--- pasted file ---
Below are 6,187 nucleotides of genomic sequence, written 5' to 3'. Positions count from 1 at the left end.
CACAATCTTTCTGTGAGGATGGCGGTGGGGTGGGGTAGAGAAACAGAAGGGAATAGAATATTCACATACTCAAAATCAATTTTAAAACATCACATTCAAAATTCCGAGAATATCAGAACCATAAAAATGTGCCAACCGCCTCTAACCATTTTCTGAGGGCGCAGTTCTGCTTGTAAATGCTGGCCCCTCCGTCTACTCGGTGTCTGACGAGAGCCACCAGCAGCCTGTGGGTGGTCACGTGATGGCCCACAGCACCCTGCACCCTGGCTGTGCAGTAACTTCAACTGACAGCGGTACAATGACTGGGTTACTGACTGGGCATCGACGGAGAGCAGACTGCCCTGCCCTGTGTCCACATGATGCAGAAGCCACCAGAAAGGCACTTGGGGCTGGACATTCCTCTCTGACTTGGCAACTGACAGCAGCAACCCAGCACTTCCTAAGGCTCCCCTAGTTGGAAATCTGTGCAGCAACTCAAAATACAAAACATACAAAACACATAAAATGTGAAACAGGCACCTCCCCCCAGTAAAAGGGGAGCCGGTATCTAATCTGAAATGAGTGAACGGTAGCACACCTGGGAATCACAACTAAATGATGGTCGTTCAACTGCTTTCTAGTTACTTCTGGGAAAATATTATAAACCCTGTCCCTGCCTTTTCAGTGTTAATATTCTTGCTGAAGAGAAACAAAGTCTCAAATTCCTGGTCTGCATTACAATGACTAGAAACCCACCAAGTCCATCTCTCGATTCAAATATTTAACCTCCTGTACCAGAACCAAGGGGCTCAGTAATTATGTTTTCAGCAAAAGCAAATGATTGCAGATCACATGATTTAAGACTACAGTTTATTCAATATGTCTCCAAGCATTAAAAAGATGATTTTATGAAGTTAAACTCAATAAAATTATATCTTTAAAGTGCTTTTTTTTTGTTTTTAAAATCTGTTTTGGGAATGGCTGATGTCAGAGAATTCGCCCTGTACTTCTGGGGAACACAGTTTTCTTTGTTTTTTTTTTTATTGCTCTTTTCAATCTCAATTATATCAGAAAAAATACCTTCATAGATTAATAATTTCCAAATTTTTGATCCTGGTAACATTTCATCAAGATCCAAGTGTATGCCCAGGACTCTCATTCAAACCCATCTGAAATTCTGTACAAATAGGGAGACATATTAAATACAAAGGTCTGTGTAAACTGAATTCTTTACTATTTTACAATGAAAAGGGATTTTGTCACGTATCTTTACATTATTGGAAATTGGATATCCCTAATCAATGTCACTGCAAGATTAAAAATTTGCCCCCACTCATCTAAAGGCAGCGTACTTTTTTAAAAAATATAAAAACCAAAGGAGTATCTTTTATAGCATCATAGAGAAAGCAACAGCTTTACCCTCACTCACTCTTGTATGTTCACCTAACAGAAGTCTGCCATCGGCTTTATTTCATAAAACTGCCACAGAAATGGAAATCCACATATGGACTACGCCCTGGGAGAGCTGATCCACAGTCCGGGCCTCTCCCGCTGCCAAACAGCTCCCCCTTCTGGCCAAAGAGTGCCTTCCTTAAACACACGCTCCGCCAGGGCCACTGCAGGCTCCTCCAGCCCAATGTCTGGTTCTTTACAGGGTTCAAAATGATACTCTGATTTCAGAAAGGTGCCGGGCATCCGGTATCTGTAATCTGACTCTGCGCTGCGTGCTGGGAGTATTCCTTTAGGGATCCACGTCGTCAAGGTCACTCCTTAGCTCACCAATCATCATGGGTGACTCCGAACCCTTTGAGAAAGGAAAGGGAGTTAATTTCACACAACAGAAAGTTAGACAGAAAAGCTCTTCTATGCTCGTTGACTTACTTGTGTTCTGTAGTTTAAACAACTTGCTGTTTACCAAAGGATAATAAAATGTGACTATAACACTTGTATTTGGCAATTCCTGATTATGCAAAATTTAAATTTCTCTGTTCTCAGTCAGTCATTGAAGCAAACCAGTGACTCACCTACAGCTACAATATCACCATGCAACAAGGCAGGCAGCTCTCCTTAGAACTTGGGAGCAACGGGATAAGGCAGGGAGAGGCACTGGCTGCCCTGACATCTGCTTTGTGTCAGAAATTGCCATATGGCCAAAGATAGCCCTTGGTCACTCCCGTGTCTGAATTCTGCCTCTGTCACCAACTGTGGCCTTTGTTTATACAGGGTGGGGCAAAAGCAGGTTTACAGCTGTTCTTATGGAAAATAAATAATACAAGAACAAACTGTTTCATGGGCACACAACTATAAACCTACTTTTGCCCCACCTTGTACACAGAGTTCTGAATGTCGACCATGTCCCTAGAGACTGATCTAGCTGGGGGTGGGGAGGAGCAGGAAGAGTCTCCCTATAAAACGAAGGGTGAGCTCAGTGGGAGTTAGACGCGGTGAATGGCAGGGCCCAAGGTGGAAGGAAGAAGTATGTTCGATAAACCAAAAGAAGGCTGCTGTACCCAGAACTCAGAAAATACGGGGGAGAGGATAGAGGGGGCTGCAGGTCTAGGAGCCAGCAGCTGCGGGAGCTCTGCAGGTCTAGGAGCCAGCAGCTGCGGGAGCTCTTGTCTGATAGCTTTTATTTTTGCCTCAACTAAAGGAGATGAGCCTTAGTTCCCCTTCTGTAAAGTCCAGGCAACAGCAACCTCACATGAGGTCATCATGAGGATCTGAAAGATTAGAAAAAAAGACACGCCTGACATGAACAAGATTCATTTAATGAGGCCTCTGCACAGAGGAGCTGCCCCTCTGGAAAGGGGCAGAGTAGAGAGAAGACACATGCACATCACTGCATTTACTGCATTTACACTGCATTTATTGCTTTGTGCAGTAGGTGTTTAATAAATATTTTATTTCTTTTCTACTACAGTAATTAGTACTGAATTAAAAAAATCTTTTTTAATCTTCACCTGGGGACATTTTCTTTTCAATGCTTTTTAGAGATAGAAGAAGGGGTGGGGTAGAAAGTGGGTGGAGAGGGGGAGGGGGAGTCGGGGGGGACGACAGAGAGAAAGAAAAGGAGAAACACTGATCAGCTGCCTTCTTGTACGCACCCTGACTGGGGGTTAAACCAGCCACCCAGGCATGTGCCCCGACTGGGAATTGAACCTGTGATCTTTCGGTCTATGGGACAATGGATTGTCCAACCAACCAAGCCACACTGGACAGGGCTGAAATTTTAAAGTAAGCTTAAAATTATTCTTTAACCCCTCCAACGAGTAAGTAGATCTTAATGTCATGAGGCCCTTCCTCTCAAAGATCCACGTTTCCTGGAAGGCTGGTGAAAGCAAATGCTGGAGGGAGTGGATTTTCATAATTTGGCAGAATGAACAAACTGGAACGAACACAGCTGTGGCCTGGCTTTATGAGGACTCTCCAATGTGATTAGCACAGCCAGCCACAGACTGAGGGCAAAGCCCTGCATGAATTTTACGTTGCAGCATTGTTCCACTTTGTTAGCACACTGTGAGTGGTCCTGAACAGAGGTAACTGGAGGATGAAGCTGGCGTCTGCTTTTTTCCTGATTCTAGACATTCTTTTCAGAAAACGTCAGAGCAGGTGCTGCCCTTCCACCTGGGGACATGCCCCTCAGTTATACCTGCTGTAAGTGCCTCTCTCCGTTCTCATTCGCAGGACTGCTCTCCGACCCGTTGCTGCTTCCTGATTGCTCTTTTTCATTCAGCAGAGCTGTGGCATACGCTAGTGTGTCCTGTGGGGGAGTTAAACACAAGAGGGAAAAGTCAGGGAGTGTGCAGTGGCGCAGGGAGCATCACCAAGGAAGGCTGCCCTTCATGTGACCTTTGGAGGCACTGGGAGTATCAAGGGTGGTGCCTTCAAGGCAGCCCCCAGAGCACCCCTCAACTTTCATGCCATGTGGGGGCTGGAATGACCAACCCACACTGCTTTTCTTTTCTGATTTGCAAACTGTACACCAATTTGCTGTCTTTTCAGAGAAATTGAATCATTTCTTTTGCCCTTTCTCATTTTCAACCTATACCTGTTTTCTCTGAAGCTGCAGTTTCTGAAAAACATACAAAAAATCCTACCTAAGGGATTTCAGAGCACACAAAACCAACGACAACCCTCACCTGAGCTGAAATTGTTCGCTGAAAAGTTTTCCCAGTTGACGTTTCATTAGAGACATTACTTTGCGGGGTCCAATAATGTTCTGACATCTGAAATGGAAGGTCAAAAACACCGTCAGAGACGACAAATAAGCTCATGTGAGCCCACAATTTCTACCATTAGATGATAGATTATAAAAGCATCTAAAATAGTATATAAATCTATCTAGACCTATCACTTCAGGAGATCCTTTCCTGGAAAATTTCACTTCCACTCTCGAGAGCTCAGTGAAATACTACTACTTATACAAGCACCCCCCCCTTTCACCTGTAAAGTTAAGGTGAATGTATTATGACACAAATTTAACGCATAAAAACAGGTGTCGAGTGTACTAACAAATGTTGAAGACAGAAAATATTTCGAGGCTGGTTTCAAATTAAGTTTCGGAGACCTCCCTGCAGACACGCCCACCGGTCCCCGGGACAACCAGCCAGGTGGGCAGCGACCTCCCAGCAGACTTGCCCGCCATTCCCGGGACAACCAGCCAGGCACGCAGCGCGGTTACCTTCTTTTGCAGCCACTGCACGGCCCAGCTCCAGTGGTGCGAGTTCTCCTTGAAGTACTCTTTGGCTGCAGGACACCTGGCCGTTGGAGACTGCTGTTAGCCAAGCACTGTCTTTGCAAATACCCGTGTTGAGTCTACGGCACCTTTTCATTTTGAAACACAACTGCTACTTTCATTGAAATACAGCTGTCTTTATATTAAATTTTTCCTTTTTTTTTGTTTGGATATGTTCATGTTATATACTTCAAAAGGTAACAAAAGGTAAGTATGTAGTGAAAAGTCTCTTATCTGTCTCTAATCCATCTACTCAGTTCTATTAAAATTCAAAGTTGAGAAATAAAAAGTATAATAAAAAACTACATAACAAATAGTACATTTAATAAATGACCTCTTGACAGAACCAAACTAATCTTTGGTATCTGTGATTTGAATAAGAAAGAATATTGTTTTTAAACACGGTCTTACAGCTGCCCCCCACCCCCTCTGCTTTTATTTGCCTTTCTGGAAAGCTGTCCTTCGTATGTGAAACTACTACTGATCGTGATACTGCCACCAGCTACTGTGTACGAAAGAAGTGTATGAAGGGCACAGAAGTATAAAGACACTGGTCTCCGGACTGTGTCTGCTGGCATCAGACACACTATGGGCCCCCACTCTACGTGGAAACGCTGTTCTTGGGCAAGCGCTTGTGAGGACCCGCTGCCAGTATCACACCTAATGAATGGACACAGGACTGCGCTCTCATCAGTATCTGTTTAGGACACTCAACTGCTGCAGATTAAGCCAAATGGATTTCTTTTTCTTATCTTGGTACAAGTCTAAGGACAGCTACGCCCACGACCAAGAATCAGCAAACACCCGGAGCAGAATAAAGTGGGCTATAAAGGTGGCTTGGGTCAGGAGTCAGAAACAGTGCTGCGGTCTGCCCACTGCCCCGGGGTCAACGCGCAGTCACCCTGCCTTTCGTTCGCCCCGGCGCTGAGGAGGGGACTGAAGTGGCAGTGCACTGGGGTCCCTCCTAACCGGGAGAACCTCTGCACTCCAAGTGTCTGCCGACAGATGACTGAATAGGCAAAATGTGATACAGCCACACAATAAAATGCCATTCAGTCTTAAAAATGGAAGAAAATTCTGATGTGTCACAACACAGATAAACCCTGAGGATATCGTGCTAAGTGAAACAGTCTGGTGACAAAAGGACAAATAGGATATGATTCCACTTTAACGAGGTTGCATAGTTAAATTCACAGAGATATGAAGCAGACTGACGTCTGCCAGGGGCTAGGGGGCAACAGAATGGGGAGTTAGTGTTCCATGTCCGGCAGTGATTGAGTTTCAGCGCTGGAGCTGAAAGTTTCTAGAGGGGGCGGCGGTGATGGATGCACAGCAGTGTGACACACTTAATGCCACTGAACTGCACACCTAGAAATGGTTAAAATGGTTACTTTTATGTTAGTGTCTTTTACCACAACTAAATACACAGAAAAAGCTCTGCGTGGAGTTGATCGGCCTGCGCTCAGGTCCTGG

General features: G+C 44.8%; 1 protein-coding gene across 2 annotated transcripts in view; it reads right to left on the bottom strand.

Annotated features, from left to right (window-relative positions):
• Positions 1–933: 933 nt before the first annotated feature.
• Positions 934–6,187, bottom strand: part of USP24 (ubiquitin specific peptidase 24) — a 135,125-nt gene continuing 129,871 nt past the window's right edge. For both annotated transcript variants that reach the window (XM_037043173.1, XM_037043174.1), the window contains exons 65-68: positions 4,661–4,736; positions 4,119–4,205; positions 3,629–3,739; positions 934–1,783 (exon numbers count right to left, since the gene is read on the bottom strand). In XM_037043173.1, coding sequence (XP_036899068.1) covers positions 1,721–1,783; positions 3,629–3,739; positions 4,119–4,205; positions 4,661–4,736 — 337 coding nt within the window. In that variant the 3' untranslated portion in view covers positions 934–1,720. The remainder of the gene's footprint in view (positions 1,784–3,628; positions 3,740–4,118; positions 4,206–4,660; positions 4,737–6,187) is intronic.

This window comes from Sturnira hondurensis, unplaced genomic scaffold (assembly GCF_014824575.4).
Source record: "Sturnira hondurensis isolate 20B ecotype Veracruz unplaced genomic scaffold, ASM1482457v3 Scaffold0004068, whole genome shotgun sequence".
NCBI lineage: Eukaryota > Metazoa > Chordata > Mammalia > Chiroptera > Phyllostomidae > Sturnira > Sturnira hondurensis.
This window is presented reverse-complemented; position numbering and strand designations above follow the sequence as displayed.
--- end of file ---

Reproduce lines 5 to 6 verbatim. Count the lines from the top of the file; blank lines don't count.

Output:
• Positions 1–933: 933 nt before the first annotated feature.
• Positions 934–6,187, bottom strand: part of USP24 (ubiquitin specific peptidase 24) — a 135,125-nt gene continuing 129,871 nt past the window's right edge. For both annotated transcript variants that reach the window (XM_037043173.1, XM_037043174.1), the window contains exons 65-68: positions 4,661–4,736; positions 4,119–4,205; positions 3,629–3,739; positions 934–1,783 (exon numbers count right to left, since the gene is read on the bottom strand). In XM_037043173.1, coding sequence (XP_036899068.1) covers positions 1,721–1,783; positions 3,629–3,739; positions 4,119–4,205; positions 4,661–4,736 — 337 coding nt within the window. In that variant the 3' untranslated portion in view covers positions 934–1,720. The remainder of the gene's footprint in view (positions 1,784–3,628; positions 3,740–4,118; positions 4,206–4,660; positions 4,737–6,187) is intronic.